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2017-10-29 03:25:03
@article{773021a7-480a-4cf7-8d2f-d4ac98422d16,
  abstract     = {PURPOSE: EUROCARE collected data from population-based cancer registries in 20 European countries. We used this data to compare childhood cancer survival time trends in Europe. PATIENTS AND METHODS: Survival in 44,129 children diagnosed under the age of 15 years during 1983 to 1994 was analyzed. Sex- and age-adjusted 5-year survival trends for 10 common cancers and for all cancers combined were estimated for five regions (West Germany, the United Kingdom, Eastern Europe, Nordic countries, and West and South Europe) and Europe as a whole. Europe-wide trends for 14 rare cancers were estimated. RESULTS: For all cancers combined, 5-year survival increased from 65% for diagnoses in 1983 to 1985 to 75% in 1992 to 1994. Survival improved for all individual cancers except melanoma, osteosarcoma, and thyroid carcinoma; although for retinoblastoma, chondrosarcoma, and fibrosarcoma, improvements were not significant. The most marked improvements (50% to 66%) occurred in Eastern Europe. For common cancers, the greatest improvements were for leukemia and lymphomas, with risk of dying reducing significantly by 5% to 6% per year. Survival for CNS tumors improved significantly from 57% to 65%, with risk reducing by 3% per year. Risk reduced by 4% per year for neuroblastoma and 3% per year for Wilms' tumor and rhabdomyosarcoma. The survival gap between regions reduced over the period, particularly for acute nonlymphocytic leukemia, CNS tumors, and rhabdomyosarcoma. For rare Burkitt's lymphoma, hepatoblastoma, gonadal germ cell tumors, and nasopharyngeal carcinoma, risk reductions were at least 10% per year. CONCLUSION: These gratifying improvements in survival can often be plausibly related to advances in treatment. The prevalence of European adults with a history of childhood cancer will inevitably increase.},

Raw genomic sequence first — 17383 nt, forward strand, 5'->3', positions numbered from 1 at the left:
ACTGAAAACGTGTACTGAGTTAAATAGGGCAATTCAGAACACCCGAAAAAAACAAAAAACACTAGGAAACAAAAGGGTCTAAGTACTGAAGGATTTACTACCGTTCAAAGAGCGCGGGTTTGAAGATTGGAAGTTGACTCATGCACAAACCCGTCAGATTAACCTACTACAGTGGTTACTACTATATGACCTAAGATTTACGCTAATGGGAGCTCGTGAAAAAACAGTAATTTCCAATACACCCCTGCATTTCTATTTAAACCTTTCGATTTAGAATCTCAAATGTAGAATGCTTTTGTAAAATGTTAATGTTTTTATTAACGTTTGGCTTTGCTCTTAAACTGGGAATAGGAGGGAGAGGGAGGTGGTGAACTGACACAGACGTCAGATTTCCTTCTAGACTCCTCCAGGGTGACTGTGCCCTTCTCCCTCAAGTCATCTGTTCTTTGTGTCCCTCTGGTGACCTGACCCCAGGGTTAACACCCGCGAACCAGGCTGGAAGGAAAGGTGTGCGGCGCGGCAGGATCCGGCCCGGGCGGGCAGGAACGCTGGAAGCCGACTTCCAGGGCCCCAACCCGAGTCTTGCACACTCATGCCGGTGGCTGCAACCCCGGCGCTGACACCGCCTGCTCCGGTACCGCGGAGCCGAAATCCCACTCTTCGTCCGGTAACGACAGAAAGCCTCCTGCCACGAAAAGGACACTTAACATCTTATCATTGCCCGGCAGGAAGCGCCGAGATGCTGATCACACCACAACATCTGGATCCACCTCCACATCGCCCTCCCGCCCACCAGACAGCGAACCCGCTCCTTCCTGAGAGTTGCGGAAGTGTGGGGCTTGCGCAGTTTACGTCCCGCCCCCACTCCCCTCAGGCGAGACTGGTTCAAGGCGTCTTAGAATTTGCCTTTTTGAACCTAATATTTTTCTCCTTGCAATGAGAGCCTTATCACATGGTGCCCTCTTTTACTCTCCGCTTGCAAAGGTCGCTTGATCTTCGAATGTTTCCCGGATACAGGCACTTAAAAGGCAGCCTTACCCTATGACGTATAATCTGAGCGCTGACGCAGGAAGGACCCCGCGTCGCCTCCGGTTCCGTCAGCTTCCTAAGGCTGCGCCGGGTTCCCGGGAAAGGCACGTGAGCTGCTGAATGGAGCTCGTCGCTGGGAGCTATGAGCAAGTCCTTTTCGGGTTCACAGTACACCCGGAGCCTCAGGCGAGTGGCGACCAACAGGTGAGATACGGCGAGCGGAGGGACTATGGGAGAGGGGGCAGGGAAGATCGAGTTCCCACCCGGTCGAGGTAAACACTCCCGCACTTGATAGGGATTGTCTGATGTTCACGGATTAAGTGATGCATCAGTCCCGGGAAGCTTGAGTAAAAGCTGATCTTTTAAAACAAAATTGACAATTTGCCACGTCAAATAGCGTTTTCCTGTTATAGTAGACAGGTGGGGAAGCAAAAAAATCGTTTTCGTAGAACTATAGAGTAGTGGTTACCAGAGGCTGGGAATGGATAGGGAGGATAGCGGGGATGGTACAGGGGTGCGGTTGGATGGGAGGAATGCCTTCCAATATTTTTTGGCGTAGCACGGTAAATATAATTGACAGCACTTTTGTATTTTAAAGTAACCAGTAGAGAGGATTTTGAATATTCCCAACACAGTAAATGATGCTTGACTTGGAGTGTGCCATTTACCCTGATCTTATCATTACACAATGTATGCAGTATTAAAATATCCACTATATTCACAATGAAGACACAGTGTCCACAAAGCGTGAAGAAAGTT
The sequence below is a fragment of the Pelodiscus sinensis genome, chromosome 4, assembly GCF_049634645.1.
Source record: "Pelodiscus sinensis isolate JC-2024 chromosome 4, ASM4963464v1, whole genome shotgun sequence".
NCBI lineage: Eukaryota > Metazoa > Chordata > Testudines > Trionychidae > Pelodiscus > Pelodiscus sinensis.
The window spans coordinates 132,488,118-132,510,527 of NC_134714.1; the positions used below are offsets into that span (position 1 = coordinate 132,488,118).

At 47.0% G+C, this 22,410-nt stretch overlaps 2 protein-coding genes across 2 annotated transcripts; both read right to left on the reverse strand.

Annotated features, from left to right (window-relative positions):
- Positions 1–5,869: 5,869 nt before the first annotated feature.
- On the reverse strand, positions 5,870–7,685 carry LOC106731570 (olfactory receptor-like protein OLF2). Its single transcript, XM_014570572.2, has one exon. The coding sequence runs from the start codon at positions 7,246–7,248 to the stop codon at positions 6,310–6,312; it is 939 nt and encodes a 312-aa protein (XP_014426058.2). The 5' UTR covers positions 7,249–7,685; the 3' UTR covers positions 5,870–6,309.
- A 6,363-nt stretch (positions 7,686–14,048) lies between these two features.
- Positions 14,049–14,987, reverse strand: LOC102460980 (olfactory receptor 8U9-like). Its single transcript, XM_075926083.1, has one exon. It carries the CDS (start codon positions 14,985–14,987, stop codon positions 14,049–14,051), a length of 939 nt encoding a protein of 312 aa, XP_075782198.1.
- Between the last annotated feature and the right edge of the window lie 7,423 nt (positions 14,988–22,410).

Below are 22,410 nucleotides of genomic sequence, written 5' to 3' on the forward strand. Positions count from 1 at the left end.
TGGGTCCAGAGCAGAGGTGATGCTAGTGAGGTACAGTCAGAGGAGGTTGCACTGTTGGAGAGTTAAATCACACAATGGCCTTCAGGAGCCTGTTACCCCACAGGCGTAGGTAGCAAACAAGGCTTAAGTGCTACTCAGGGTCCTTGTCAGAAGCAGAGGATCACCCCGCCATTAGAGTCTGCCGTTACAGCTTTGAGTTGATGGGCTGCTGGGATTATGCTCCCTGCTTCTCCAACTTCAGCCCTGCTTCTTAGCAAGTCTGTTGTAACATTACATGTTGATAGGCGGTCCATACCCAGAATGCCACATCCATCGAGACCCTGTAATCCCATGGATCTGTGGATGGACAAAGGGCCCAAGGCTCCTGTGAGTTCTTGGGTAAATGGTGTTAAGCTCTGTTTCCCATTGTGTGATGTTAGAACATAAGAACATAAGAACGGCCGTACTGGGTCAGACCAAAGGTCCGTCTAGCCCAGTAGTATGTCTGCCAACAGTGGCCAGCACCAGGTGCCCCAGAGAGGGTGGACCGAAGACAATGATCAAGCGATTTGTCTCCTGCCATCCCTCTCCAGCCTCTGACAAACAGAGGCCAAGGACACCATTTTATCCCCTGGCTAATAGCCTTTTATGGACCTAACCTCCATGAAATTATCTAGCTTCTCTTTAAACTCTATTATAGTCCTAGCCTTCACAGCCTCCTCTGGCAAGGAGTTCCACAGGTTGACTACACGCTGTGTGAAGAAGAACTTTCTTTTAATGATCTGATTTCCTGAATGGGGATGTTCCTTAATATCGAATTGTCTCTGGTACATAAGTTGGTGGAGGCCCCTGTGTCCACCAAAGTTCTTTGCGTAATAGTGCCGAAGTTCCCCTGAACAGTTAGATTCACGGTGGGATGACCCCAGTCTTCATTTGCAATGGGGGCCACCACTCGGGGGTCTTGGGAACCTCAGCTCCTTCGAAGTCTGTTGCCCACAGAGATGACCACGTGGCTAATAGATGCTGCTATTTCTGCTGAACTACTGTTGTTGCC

author       = {Gatta, Gemma and Capocaccia, Riccardo and Stiller, Charles and Kaatsch, Peter and Berrino, Franco and Terenziani, Monica and Storm, H H and Aareleid, T and Hakulinen, T and Hédelin, G and Tron, I and Le Gall, E and Launoy, G and Macé-Lesech, J and Faivre, J and Chaplain, G and Carli, P-M and Lacour, B and Berger, C and Freycon, F and Estève, J and Tryggvadottir, L and Allemani, C and Baili, P and Ciccolallo, L and Micheli, A and Sant,, M and Taussig, E and Carrani,, E and De Angelis, R and Roazzi, P and Santaquilani, M and Tavilla, A and Valente, F and Verdecchia, A and Ferretti, S and Crosignani, p and Tagliabue, G and Ramazzotti, V and Cercato, M C and Vercelli, M and Orengo, A and De Lisi, V and Serventi, L and Magnani, C and Pastore, G and Gafa`, L and Tumino, R and Paci, E and Crocetti, E and Langmark, F and Andersen, A and Rachtan, J and Plesˇko, I and Obsitníkova´, A and Pompe-Kirn, V and Ardanaz, E and Moreno, C and Galceran, J and Torrella, A and Peris-Bonet, R and Barlow, L and Möller, Torgil and Jundt, G and Lutz, J-M and Usel, M and Coebergh, J W W and Coleman, M P and Steward, J A and Black, R and Brewster, D},
  issn         = {1527-7755},
  language     = {eng},
  number       = {16},
  pages        = {3742--3751},
  publisher    = {American Society of Clinical Oncology},
  series       = {Journal of Clinical Oncology},
  title        = {Childhood cancer survival trends in Europe: a EUROCARE Working Group study},
  url          = {http://dx.doi.org/10.1200/JCO.2005.00.554},
  volume       = {23},
  year         = {2005},
}